If you’ve ever watched the amazing, and deeply chilling Amazon Prime TV series The Man In The High Castle (if you haven’t, it’s worth it for the astonishing hydrogen powered hypersonic jets the Nazis use to get from Berlin to San Francisco in 3 hours), a particularly sinister version of the song Edelweiss is the title music. It has nothing whatsoever to do with this but what does that matter!
For many German speakers the edelweiss flower has a strong resonance with home, alpine purity, familiarity and good things. Even, in a small way, for patriotism, which is why Ridley Scott chose the music for the programme, the last line being particularly poignant. It’s origins as a song are entirely Broadway from the original Sound of Music though, there’s nothing German about it.
Edelweiss is a delicate looking but extremely hardy alpine flower of simplicity, purity and great beauty. Airlines don’t pick names out of the blue and branding and meanings matter.
The airline was started only in 1995 by seriously up-market travel company Kuoni, with an MD-83, and quickly migrated into long haul holiday and charter with A332’s in 1998-99. From 2001-2008 it won the Golden Travel Star Award for best airline service. By November 2008 with the world hurtling to finanacial oblivion, Kuoni transfered operations to Swiss International Airlines in exchange for it’s hotel booking operations.
An A333 is to be added in 2016, and in July 2015 it was announced that as Swiss aquires 773ER’s, three of it’s old A343’s will transfer to Edelweiss during 2017-18 to add new routes. Technically a wholly owned subsidiary of Swiss, it is of course, part of the Lufthansa Group.
This particular aircraft had an uncontained engine fire in Miami in 2003, having only been delivered in November 2000. She’s since been retired in 2010 by Edelweiss and now serves as C-GSTN for Air Transat.
Now the box looks like it says 2008, but it may well be 2005 according to Wings900, and only 600 may have been made. Those were the days.
From a cursory point of view this is a typical period model. Phoenix were still using cradle moulds, but from the eyeball perspective she is actually really rather good. The mildly disturbing facts are that while there is a slightly less model-like look to more modern types of 1:400 aircraft, it’s hard to explain. The paint and print are heavier on this, yet the detail is just as good as we see now. In many ways some of the very small detail is better now, but in terms of the big ‘edelweiss’ logo (which is almost imperceptibly blurred) and the way red layers over white where they meet, nothing has changed.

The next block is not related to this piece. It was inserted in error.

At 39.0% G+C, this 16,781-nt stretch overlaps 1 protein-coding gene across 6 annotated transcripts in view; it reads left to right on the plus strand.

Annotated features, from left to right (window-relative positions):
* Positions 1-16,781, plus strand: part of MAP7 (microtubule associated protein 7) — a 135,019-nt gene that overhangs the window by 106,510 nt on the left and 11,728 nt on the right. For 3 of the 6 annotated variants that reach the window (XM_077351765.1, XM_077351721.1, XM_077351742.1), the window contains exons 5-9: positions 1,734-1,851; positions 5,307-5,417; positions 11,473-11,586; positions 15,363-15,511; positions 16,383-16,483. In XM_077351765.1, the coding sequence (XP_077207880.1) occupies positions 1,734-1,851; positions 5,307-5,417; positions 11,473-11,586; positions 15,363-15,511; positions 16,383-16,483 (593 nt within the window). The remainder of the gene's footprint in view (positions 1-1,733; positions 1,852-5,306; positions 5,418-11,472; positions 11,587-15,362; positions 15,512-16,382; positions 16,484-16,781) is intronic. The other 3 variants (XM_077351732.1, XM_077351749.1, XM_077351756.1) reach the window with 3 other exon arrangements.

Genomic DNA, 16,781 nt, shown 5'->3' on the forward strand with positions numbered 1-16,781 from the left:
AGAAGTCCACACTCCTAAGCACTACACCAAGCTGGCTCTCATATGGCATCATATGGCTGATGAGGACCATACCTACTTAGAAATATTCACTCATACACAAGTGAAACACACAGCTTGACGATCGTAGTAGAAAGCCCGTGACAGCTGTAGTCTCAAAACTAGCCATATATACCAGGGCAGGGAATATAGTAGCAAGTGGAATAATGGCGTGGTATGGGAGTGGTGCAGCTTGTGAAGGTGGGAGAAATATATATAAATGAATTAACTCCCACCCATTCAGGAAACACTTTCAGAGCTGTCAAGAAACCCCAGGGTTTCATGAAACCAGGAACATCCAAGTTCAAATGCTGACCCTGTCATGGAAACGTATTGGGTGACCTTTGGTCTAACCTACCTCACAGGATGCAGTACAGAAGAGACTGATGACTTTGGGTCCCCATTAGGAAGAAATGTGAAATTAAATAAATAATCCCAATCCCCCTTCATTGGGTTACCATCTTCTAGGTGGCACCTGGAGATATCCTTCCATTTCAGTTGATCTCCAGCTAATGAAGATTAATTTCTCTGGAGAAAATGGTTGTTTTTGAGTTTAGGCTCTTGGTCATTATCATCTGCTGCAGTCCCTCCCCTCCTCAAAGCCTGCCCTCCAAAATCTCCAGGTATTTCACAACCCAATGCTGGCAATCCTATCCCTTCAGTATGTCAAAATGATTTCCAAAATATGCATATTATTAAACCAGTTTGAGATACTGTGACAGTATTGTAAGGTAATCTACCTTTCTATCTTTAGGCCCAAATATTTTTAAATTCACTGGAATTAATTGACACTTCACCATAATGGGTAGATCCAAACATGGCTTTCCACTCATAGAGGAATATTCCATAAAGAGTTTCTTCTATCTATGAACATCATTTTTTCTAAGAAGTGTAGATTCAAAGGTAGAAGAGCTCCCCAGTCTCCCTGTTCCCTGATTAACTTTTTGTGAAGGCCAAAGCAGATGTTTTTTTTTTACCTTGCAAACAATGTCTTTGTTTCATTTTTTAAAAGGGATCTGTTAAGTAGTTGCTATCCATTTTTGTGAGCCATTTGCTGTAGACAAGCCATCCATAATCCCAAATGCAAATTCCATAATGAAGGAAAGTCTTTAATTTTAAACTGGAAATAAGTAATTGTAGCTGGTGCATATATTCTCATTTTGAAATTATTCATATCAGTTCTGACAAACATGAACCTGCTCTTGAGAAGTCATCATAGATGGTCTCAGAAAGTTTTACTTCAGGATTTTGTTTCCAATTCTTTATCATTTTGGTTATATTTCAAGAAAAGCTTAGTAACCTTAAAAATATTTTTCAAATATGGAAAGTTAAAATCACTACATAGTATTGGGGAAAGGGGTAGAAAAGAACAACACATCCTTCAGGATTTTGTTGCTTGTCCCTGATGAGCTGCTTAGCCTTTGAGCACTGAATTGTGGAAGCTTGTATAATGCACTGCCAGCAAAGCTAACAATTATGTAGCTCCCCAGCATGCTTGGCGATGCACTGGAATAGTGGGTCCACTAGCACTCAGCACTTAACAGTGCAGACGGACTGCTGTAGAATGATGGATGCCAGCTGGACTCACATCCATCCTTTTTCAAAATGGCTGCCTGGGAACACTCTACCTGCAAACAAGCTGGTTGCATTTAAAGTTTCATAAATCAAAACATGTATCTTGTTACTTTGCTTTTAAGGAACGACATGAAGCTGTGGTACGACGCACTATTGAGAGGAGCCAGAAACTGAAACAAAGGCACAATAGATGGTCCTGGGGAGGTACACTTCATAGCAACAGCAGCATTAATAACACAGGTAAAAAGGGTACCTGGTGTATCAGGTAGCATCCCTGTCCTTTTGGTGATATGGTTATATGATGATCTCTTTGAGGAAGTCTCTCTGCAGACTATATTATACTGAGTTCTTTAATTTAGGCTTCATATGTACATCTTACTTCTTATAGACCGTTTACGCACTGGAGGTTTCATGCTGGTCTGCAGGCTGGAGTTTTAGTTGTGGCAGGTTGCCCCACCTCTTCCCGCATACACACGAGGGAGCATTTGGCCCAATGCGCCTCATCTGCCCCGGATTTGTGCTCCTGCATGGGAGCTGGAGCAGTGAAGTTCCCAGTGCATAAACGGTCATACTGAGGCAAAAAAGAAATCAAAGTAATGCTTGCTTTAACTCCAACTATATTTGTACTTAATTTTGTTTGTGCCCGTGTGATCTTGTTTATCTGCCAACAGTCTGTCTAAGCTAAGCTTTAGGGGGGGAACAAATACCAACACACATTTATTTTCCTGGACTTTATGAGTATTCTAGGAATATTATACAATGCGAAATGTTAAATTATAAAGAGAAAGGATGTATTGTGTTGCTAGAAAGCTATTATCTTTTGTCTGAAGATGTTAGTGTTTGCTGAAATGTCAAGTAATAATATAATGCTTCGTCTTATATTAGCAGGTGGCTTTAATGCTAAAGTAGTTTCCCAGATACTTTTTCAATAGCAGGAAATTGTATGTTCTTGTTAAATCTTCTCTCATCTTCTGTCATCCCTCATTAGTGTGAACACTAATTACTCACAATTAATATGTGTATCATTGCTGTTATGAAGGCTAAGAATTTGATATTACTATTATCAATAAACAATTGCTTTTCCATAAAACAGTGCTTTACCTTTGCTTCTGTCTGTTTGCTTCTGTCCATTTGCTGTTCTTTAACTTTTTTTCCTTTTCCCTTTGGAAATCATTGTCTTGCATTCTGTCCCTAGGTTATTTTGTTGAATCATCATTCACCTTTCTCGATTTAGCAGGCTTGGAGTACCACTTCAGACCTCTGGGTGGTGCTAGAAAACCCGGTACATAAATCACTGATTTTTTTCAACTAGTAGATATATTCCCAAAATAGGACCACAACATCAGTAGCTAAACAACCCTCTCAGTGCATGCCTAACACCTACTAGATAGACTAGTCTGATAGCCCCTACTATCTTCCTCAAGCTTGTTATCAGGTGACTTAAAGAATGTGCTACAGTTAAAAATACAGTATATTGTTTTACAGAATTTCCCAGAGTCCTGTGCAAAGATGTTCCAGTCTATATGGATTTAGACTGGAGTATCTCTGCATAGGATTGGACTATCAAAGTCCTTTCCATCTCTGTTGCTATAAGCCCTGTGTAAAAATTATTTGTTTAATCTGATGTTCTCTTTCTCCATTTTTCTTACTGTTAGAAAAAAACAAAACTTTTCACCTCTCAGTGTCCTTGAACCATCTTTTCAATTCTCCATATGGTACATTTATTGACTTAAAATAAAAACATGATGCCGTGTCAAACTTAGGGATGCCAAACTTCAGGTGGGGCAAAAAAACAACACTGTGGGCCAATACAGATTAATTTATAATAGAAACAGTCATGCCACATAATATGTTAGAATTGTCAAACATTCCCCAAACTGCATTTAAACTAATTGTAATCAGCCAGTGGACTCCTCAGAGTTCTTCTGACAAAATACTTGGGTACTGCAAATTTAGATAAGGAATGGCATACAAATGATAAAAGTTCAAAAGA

However, it has to be said, there is an attempt at quality here that Phoenix are sadly lacking these days.
2)Wings and landing gear
The wings are excellent, the cradle mould actually fits better and is tighter than we often see now. In fact the wings are a btter fit on this than on the current Phoenix A330 series, which has so many problems getting them to sit right and fit it’s almost a shambles. The wing detail is obscured by paint as ever, the winglets though have the tiny edelwiess flower neatly printed into them.
Landing gear is dissapointing but of its time. Tyres on plastic spigots, somewhat unremarkable.
They pass the eyeball test, but considering age, they’re really quite good. Not if you look too close though.
All very period and more than passable for 8 years ago. I’ve seen much worse recently. How sad is that fact?
Heaviness of the paint has been the thing that stands out and it does slightly obscure some detail, but it really isn’t a big issue.
7)Score and conclusions
Based on todays standards, I’d mark it down for the poor landing gear and over-thick paint, but that wouldn’t be fair as those were typical of standards then. I would pick the engine rim paint and inner as an issue from manufacture and knock of 6%. Other than that It’s a neat quality model and vastly superior to some of the trash that’s come out of Phoenix in the last year. 94%.